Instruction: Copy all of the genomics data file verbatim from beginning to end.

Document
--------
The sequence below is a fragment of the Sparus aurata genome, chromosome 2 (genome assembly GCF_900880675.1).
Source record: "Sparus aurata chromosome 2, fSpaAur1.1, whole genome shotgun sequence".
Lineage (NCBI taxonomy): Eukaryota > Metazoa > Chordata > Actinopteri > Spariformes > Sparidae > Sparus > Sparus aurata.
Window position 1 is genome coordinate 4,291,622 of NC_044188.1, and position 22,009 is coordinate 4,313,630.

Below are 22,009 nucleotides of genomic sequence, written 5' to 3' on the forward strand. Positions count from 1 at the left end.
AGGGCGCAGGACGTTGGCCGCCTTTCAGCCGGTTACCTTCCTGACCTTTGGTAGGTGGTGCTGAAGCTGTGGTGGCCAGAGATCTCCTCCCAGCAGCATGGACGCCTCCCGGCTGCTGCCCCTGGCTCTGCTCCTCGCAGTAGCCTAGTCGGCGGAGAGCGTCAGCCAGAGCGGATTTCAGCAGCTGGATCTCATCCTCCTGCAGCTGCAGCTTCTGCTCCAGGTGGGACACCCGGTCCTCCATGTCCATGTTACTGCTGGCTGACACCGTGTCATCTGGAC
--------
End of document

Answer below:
The sequence below is a fragment of the Sparus aurata genome, chromosome 2 (genome assembly GCF_900880675.1).
Source record: "Sparus aurata chromosome 2, fSpaAur1.1, whole genome shotgun sequence".
Lineage (NCBI taxonomy): Eukaryota > Metazoa > Chordata > Actinopteri > Spariformes > Sparidae > Sparus > Sparus aurata.
Window position 1 is genome coordinate 4,291,622 of NC_044188.1, and position 22,009 is coordinate 4,313,630.

Below are 22,009 nucleotides of genomic sequence, written 5' to 3' on the forward strand. Positions count from 1 at the left end.
AGGGCGCAGGACGTTGGCCGCCTTTCAGCCGGTTACCTTCCTGACCTTTGGTAGGTGGTGCTGAAGCTGTGGTGGCCAGAGATCTCCTCCCAGCAGCATGGACGCCTCCCGGCTGCTGCCCCTGGCTCTGCTCCTCGCAGTAGCCTAGTCGGCGGAGAGCGTCAGCCAGAGCGGATTTCAGCAGCTGGATCTCATCCTCCTGCAGCTGCAGCTTCTGCTCCAGGTGGGACACCCGGTCCTCCATGTCCATGTTACTGCTGGCTGACACCGTGTCATCTGGAC